7.5 x 10″, 96 pgs, perfect bound
Silent Anatomies is a poetic-visual hybrid that traverse the body’s terrain, examining the phenomena of cultural silences. Whether it is shame obscuring the female body, the social stigma shrouding certain illnesses, or the cryptic stories of her ancestors, Monica Ong interrogates the agency of the daughter, who must decide whether or not to speak out. What happens to stories that go underreported, un-translated, or are completely erased?
Emerging from a series of art installations, these poems are as much visual journeys as they are lyrical haunts of medicine and memory. Pushing the boundaries of text and image, Ong employs a range of medical ephemera, from x-ray scans to anatomical drawings, to frame the power struggles and the illusion of indisputable fact as a way to carry all the fictions that make up our multi-cultural identities.
Praise for Silent Anatomies
In her sardonic, thus melancholic, Silent Anatomies, Monica Ong brilliantly skews the marking of surfaces. Writing—yes—but also defacement/effacement, surgical incision, racism. With text, photography, collage, and illustration, she maps the twisting way of familial shame; dissects metaphor; and hawks (and hocks) “Ancient Chinese Secrets” as medicinal cakewalks (who’s selling what to whom?). Slippery. —Douglas Kearney
If you combined Marilyn Chin’s audacious underminings of history and gender with W.G. Sebald’s image-gathering forays into memory and loss, you would get Silent Anatomies. In lush visual assemblages and poems that are ironic and moving, Monica Ong delves into the often-silent selves that every self carries. In Ong’s case, these selves include the figures of her Chinese and Filipino backgrounds, the ghosts and demons of familial and cultural history, and the present American self grappling with race and identity. “There is a way to cultivate birds from torn things,” Ong claims in one poem. And, on the evidence of Silent Anatomies, nothing could be truer. This book is as ambitious and thrilling as they come.” —Rick Barot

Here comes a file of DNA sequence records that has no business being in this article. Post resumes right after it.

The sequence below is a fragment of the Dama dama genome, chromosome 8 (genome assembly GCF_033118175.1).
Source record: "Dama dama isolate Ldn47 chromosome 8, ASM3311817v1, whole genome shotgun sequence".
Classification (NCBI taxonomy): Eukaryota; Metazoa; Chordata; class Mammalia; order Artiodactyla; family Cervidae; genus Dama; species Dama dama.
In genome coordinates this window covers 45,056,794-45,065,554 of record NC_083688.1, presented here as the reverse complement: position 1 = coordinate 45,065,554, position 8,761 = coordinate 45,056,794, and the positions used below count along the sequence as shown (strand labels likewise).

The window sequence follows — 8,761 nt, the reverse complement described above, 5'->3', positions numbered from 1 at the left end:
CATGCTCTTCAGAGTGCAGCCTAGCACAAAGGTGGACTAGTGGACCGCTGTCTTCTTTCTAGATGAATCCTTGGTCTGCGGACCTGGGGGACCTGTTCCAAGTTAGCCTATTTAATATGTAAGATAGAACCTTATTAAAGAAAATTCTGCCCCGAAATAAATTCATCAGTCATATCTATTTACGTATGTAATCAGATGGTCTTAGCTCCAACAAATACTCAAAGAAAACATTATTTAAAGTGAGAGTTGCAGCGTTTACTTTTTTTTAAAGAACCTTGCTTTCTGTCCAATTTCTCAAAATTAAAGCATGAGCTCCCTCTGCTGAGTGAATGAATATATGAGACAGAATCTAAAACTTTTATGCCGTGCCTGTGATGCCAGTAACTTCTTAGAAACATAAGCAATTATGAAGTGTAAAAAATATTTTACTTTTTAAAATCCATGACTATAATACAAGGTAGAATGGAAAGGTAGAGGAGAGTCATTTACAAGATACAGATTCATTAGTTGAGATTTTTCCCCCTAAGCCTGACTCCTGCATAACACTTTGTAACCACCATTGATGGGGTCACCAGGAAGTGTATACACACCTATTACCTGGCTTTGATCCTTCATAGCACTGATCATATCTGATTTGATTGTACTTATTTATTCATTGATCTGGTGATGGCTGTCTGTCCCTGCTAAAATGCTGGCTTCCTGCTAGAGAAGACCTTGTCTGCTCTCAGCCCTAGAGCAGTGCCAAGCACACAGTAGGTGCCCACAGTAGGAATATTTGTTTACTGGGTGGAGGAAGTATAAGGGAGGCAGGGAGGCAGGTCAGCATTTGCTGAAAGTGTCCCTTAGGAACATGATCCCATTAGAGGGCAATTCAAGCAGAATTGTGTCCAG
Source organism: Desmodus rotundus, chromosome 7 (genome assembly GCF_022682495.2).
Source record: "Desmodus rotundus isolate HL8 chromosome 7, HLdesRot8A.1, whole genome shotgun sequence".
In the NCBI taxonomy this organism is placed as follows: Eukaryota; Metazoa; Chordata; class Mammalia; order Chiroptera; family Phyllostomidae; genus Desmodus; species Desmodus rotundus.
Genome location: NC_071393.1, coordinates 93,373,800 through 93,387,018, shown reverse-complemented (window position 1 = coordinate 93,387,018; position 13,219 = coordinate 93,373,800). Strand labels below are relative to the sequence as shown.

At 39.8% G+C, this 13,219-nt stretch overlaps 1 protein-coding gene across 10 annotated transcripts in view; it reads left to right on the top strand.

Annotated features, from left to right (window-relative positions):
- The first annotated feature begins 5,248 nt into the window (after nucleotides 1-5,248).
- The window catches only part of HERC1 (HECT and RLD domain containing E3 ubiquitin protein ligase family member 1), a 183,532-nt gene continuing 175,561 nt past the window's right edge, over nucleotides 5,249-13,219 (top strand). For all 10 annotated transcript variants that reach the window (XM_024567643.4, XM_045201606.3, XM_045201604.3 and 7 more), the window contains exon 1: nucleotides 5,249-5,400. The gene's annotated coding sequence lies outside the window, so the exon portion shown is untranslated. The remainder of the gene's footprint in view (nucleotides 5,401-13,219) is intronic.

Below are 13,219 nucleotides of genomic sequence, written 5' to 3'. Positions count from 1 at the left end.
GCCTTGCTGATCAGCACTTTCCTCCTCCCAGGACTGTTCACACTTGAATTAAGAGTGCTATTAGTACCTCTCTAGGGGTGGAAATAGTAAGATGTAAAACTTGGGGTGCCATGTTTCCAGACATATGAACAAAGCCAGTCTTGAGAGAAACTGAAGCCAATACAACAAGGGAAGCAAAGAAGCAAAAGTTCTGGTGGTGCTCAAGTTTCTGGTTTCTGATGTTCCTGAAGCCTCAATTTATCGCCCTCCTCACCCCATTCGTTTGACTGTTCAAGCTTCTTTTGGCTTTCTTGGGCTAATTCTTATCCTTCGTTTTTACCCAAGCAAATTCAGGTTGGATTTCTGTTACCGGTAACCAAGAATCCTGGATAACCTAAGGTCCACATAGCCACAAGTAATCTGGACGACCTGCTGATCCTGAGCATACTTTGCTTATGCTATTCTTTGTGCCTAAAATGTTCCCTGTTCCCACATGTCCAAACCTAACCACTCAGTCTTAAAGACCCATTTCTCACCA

Excerpts from Silent Anatomies
Mother, each day I look for you. Try to recognize you in soup and sepia.
As it happens in other lives, you come to me in secret.
There were no elegant stairs in your childhood home, and this young woman, the nanny.
Just the way her brows bend with humidity.
I easily identify all four of your sisters in their von Trapp dresses,
and both brothers, sporting crisp white linens.
In your absence stands a son, slightly leaning,
toes ablister from your brother’s too big shoes.
You tell me Grandfather was ashamed.
He didn’t want people shaking their heads, their tongues clicking:
Bo, which in Hokkien means without, or not enough.
It does explain the hoarding, I suppose. Dusty magazines stacked into pillars. Grandmother’s purse of purloined sporks.
The way your long locks fell like black feathers onto the kitchen floor.
Suerte, is Catholic for karma, cruel as hunger, heavy as stone.
The fact of five daughters was the immutable kind.
Payback, perhaps, for an unsavory ancestor in an imperial court?
Or something during the war that Grandfather never told us?
Hidden like your graceful arms in a brother’s long sleeves.
Your boyface gazes at me. I place flowers at your feet, wet with pus.
For the daughter, you, but not only you.
Portrait as battle. The terror of asymmetry. This shortage of sons.